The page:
**** (out of 5)
May 22, 2015
George Clooney as FRANK WALKER
Hugh Laurie as NIX
Britt Robertson as CASEY NEWTON
Raffey Cassidy as ATHENA
Directed by: Brad Bird
BY KEVIN CARR
Listen to Kevin’s radio review…
Like many of the directors that have made a popular splash at Pixar, Brad Bird has earned almost universal acclaim for his movies. Even before his Pixar days, he directed “The Iron Giant,” which is a charming and beautiful animated film that never got the popular love it deserved. (This may have been due to it releasing at a time when cell animation was a dying art and computer animation was taking over.)
After making another big splash with “Mission: Impossible – Ghost Protocol,” Bird returned to live-action filmmaking for the Disney film “Tomorrowland.” The movie has been met with mixed reviews and some scathing comments by my fellow critics. Though I have a feeling this is a case where the negative feelings for the movie stem from people expecting something that wasn’t delivered.
The current batch of critics – particularly online critics as opposed to more art-house minded print critics of the past – have a distinct love for superheroes, action, adventure and gritty filmmaking that pushes the limits of the popular PG-13 rating. If that’s what you’re hoping for with “Tomorrowland,” you’re gonna be sorely disappointed.
“Tomorrowland” is, in essence, a kids’ movie. This statements bears notice because this film is not such an obvious family film as the animated movies of Bird’s past. After all, even if there are plenty of adult themes in the movie (like we saw in “The Iron Giant” and “The Incredibles”), we have been conditioned as a culture to equate animation with children’s cinema.
“Tomorrowland” isn’t gritty. “Tomorrowland” isn’t edgy. “Tomorrowland” isn’t a dark chapter in a character’s story arc. In fact, “Tomorrowland” has its feet planted squarely in the optimistic sense of wonder that Walt Disney himself believed in. And that’s okay. Not everything needs to show the unpleasant underbelly of humanity. Sometimes the world just needs something that makes people feel good.
To avoid spoilers, I’ll keep the premise of the movie extra brief. “Tomorrowland” is a story about a girl who is approached by a mysterious person who introduces her to a world that exists outside of our own. She’s invited there to help the greatest minds in history to help bring the world back from the brink of destruction.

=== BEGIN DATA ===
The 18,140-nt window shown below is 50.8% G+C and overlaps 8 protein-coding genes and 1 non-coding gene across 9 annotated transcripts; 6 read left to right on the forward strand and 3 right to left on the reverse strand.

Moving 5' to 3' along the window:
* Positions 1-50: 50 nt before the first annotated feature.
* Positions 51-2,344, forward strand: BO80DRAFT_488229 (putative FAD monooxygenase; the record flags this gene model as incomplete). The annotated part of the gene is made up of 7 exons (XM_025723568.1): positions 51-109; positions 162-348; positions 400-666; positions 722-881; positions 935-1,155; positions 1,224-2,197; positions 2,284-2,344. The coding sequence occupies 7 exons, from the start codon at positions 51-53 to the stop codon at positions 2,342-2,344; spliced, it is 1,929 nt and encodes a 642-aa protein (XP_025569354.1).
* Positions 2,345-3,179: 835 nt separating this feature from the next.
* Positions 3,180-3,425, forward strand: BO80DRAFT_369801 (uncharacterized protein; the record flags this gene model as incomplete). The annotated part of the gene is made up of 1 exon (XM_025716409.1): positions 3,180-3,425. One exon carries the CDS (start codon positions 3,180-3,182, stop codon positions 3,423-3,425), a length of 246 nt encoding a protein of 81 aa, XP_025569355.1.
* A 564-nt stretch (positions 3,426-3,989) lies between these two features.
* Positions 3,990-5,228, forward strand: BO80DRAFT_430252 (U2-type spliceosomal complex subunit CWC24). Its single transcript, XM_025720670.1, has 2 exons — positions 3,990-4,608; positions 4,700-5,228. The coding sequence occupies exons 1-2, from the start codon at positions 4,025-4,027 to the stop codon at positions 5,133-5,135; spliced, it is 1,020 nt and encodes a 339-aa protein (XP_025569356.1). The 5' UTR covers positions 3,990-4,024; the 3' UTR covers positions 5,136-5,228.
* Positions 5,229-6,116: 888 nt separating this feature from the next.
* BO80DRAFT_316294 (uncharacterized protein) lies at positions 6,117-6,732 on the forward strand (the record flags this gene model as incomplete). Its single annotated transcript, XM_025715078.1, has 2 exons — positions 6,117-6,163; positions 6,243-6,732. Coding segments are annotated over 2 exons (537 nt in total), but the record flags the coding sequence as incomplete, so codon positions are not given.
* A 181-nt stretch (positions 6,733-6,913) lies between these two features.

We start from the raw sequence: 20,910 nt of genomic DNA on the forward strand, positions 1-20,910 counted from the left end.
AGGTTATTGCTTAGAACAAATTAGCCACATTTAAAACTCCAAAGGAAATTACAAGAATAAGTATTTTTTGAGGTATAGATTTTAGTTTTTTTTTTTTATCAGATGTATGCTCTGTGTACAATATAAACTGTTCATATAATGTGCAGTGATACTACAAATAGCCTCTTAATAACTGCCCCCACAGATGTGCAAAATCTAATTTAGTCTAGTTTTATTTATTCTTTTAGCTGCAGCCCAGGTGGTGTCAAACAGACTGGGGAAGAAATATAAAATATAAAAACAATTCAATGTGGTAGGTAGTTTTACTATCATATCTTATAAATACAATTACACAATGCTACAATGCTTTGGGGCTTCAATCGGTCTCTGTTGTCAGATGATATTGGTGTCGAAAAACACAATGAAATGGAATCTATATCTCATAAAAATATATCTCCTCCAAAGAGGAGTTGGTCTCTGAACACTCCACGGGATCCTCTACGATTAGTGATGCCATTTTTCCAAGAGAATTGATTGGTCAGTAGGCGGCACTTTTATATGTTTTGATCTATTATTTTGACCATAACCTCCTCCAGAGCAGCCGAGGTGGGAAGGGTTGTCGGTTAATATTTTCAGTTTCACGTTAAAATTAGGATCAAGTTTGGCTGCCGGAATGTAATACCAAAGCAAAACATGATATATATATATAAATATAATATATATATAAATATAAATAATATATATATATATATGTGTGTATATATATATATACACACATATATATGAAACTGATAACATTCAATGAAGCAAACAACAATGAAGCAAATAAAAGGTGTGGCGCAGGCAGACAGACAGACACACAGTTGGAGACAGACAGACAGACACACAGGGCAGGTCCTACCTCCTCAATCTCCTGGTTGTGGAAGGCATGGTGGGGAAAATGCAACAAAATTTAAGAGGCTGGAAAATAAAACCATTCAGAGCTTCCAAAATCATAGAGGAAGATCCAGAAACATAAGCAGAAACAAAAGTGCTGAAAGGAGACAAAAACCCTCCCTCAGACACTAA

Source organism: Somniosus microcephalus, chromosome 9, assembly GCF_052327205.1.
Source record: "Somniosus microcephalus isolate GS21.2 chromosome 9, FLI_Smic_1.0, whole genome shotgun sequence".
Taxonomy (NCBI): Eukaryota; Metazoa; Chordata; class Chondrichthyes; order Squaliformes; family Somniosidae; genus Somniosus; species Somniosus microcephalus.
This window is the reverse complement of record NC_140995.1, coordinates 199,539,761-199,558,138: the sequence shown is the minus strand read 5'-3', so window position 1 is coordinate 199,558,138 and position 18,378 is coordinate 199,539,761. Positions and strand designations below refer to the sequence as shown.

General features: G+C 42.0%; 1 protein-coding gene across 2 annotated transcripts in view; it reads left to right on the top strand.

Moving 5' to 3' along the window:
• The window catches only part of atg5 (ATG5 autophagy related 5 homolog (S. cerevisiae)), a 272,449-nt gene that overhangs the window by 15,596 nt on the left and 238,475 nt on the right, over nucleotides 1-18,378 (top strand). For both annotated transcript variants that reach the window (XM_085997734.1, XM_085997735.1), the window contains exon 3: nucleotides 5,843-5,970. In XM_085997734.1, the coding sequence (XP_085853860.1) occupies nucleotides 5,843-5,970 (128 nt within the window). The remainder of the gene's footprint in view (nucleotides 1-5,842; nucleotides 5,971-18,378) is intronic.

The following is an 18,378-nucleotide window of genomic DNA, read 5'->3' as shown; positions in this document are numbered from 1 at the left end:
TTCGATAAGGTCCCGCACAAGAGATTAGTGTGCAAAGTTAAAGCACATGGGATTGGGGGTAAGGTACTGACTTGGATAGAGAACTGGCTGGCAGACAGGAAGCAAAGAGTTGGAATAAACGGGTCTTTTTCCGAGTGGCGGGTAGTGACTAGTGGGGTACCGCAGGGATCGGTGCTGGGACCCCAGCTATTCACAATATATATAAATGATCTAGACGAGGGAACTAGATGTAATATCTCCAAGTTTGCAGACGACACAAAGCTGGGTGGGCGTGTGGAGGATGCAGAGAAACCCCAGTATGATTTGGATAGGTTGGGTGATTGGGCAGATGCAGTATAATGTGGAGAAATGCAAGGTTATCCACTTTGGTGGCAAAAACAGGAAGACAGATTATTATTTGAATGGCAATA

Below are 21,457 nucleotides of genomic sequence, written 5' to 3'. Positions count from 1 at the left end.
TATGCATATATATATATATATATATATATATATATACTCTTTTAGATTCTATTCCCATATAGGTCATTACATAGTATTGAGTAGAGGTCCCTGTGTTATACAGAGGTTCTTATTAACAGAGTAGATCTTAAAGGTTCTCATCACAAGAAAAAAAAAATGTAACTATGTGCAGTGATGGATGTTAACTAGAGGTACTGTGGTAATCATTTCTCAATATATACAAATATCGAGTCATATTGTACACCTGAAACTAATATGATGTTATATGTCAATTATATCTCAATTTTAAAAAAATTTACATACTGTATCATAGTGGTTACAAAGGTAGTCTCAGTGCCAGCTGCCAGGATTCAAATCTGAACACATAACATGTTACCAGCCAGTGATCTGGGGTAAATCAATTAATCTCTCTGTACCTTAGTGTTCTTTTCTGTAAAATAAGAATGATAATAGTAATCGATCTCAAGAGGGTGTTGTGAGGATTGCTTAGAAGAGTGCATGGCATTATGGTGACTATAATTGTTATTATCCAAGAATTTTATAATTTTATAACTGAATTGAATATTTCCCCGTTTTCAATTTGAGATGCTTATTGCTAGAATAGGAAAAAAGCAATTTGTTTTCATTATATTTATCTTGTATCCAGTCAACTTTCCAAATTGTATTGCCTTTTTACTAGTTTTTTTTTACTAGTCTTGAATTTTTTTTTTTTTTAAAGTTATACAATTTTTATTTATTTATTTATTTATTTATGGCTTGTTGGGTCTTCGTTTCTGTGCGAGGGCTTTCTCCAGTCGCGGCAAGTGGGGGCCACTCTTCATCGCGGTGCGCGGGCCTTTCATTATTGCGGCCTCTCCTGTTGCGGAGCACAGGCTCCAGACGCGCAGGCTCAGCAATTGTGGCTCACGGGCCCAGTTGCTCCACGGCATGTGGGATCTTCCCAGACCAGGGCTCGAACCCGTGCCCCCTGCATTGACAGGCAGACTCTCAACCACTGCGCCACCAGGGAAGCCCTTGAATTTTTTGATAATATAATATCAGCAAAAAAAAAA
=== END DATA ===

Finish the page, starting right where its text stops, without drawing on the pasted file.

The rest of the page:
Yeah, George Clooney is also in the movie, but he actually plays a pretty secondary role. In fact, the movie really belongs to Britt Robertson, who is the key to making the future a reality. Still, Clooney works in the movie as himself, and he has decent chemistry with Robertson (though not as much as she does with Raffey Cassidy, who plays Athena, the futuristic girl trying to recruit her). This is where the film shines in terms of character interaction.
It took Bird some time to really win me over with “Tomorrowland,” but when he did, I was all in. The film can be a bit jarring because it’s not based on a standard story. It’s not a rehash of a legend or a comic book that we already know in the back of our mind. Like this year’s other much maligned science fiction epic “Jupiter Ascending,” “Tomorrowland” is a unique story that takes some time to unfold. It’s not a spoon-fed pre-conceived notion, and while that may have elicited an unsettling response from some critics, it’s one of the film’s greatest strengths.
Sure, the movie gets a bit corny and silly at times. It overplays the humor between Robertson and Clooney, and there are some surprisingly violent moments that are tossed aside for a more whimsical joke. However, the bulk of the film is just good, old fashioned gee-whizardry that you’d expect from the imagineers from the Disney company.
I’m sure if Walt Disney were alive today, he would have loved this film. It’s steeped in Disney tradition and hope, which is something we need a lot more of… in the cinemas and in the world in general.